People become more confident in the decisions when they see bills being passed compared to the last three years of paralysis.
    Last edited by Double Edge; 19 Feb 20, at 01:04.

  6. #1896
    Senior Contributor Versus's Avatar
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    Congratulations for this sane decision.

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    https://www.nasdaq.com/articles/poll...ely-2020-02-20

    A deal can be done, and quickly. A deal the same year with the US isn't possible. Nafta's renegotiation (not even starting from scratch) took the US 3 years to ratify, and they're the ones that instigated it. It's still not ratified in Canada. I suppose on paper both sides could claim a deal is in the works, to sell to their bases. But no economic benefit would be seen until after the President's 2nd term, and a new President may not be interested or have the support of the other houses to pass a US-UK trade deal.

    Can we talk about the breakup of the UK? Scotland I don't think will leave. While the SNP has won a majority since 2015, boosted by their loss in the independence referendum, they rose so quickly, and I believe can fall just as quickly. Twice as bright, half as long, etc. The emotional will is there to pass the 50% "leave" threshold, but the economic questions still remain.

    I think NI leaving is pretty much a done deal now. We're talking about demographic change, a slow and steady outnumbering of Protestants by Catholics, and the historical reasons. Economic questions like currency are pretty much solved. Now there's a mechanism too, the power in Stormont to align with the EU and ROI. I'm not sure whether the new backstop can be maintained if a EU-UK deal is reached, as it's a last resort if no deal is made. But perhaps Republicans could make the argument that the "goods-only" deal isn't deep enough, and continued alignment is necessary.

    Of course it's up to the Republic too, but I'm sure they would welcome, at the very least, the increase of land mass. With the fixed borders of the 21st century, the only way to acquire new land is through independence and reunification, or to take it, Crimean style.

  8. #1898
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    Quote Originally Posted by Double Edge View Post
    I'm hearing Boris being praised for being decisive in putting the right team in place at the outset.

    Decisions that took several months in the past will take less time now.
    At the outset? You mean after the election or when he 'changed the team' in February? Speed of decision is fine but in fiscal matters it is more important to get it right and not live beyond your means. Otherwise sooner or later it goes to hell in a handcart and you end with the IMF.

  9. #1899
    Turbanator Senior Contributor Double Edge's Avatar
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    Quote Originally Posted by snapper View Post
    At the outset? You mean after the election or when he 'changed the team' in February? Speed of decision is fine but in fiscal matters it is more important to get it right and not live beyond your means. Otherwise sooner or later it goes to hell in a handcart and you end with the IMF.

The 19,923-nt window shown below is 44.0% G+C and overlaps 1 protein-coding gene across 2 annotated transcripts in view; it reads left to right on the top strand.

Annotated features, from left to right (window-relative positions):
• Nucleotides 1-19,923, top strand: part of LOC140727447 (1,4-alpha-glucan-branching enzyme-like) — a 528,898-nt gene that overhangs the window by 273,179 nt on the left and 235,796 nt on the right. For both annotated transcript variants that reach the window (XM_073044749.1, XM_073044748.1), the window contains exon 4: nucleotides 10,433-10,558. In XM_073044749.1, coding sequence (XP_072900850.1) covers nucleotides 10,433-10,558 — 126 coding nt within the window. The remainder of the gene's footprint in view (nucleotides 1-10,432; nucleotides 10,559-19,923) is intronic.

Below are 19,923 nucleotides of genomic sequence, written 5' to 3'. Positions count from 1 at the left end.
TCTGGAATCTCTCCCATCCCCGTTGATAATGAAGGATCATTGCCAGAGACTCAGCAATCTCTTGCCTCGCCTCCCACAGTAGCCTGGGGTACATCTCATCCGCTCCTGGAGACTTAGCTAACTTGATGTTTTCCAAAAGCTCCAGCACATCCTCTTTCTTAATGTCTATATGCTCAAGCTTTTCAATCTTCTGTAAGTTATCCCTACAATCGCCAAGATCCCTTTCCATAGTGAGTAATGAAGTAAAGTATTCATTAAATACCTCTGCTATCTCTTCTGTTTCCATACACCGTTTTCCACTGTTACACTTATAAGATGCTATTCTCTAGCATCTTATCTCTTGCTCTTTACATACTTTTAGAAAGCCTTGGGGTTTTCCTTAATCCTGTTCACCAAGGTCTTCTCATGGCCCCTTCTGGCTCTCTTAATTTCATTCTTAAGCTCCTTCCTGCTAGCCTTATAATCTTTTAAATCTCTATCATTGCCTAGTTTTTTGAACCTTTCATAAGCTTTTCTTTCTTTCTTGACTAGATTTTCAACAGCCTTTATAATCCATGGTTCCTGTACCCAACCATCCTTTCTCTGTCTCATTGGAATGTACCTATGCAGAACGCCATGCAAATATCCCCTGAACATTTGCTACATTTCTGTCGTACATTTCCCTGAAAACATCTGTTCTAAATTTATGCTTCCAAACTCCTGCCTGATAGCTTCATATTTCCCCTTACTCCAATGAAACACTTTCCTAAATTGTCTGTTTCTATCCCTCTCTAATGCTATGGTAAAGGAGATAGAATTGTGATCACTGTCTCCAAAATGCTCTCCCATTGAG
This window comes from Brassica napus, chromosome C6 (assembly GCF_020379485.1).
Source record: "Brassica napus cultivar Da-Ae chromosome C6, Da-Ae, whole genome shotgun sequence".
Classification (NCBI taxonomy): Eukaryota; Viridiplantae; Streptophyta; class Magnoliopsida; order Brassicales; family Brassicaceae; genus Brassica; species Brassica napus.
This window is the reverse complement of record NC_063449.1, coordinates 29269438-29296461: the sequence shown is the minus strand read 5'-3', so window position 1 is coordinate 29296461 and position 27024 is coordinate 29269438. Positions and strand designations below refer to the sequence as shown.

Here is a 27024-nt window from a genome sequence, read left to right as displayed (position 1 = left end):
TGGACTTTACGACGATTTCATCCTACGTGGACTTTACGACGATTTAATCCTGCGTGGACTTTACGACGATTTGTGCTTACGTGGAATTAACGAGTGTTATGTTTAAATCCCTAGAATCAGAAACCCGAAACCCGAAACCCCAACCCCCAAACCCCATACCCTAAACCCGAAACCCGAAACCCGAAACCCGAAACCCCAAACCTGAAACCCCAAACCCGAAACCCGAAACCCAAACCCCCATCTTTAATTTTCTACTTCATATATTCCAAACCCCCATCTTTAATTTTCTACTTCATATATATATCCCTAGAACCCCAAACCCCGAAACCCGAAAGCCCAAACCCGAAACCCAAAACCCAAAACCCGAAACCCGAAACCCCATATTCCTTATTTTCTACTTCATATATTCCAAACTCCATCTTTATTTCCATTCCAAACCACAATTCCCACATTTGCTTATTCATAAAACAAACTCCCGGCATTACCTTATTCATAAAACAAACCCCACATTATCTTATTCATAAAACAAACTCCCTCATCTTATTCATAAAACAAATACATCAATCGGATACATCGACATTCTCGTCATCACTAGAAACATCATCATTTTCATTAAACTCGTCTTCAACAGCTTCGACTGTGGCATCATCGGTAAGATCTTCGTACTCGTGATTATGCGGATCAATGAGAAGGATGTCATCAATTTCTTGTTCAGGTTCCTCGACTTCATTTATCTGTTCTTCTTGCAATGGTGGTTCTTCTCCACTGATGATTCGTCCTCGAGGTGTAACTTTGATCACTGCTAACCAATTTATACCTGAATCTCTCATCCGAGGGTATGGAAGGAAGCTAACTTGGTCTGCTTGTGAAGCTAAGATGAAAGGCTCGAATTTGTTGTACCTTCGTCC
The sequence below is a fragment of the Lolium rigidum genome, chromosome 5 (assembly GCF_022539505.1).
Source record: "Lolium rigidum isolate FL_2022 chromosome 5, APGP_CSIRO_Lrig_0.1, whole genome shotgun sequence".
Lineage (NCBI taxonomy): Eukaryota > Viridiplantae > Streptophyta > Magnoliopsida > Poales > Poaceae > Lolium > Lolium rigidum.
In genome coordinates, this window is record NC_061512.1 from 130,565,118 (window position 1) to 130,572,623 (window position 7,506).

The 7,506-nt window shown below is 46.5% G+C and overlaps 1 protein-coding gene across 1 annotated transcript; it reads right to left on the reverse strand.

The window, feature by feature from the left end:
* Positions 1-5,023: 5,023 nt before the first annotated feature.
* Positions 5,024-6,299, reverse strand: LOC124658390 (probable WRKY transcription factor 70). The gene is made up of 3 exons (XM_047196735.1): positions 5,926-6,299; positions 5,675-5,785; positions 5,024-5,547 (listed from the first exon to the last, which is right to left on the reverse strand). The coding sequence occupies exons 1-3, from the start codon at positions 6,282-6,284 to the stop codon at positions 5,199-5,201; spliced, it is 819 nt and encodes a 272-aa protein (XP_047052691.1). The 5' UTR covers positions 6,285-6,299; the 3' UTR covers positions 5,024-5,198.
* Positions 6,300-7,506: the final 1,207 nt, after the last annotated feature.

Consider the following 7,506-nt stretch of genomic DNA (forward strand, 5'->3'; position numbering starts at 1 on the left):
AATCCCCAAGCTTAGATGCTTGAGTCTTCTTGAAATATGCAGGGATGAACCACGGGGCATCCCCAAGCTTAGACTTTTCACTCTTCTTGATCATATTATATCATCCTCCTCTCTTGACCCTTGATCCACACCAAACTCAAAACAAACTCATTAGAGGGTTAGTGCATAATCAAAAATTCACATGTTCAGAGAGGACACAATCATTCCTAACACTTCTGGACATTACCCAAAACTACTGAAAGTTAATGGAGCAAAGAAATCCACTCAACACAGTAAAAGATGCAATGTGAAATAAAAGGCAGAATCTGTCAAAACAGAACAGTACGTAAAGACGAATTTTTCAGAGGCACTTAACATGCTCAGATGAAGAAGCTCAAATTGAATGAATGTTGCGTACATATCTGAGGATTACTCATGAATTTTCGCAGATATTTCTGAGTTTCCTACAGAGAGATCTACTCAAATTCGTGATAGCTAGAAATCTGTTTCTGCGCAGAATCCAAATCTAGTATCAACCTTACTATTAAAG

Changing the team soon after the election.

  10. #1900
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    So not quite content with the "team" he appointed in December he had to change it in February. Let me guess... Is this an example of Johnson's "decisiveness"?

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    Labour leadership contenders debate:



    Sir Keir Starmer (formerly the shadow Brexit secretary) is the clear favourite to win.

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    Quote Originally Posted by snapper View Post
    Labour leadership contenders debate:



    Sir Keir Starmer (formerly the shadow Brexit secretary) is the clear favourite to win.
    I went to see him at his campaign launch in Manchester. I think he's really good. I've now joined the Labour party and will vote for him. Think hes the Boris-slayer!

    It will be interesting to see if the red wall consitituencies stay with Johnson or switch to Starmer in May. If they do vote labour I reckon theres a great chance of a labour government in 2024.

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    Quote Originally Posted by Wonderful Plans View Post
    Battle Brexit has ended.
    Battle rejoin coming in 2024.

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    Quote Originally Posted by zara View Post
    I went to see him at his campaign launch in Manchester. I think he's really good. I've now joined the Labour party and will vote for him. Think hes the Boris-slayer!

    It will be interesting to see if the red wall consitituencies stay with Johnson or switch to Starmer in May. If they do vote labour I reckon theres a great chance of a labour government in 2024.
    Never voted Labour in the UK and not sure I could. If I were in the UK now I would probably be a LibDem.

  15. #1905
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    Quote Originally Posted by snapper View Post
    Never voted Labour in the UK and not sure I could. If I were in the UK now I would probably be a LibDem.
    I've been a lib dem for the last four years, but the voting system is stacked against them, they cant win.
    Im anti-woke and and anti-socialist, but also anti-populist. If Starmer wins the leadership then Labour will have my vote for the first time ever.

    The Tories are no longer a moderate party they have been captured, just like Labour was under Corbyn.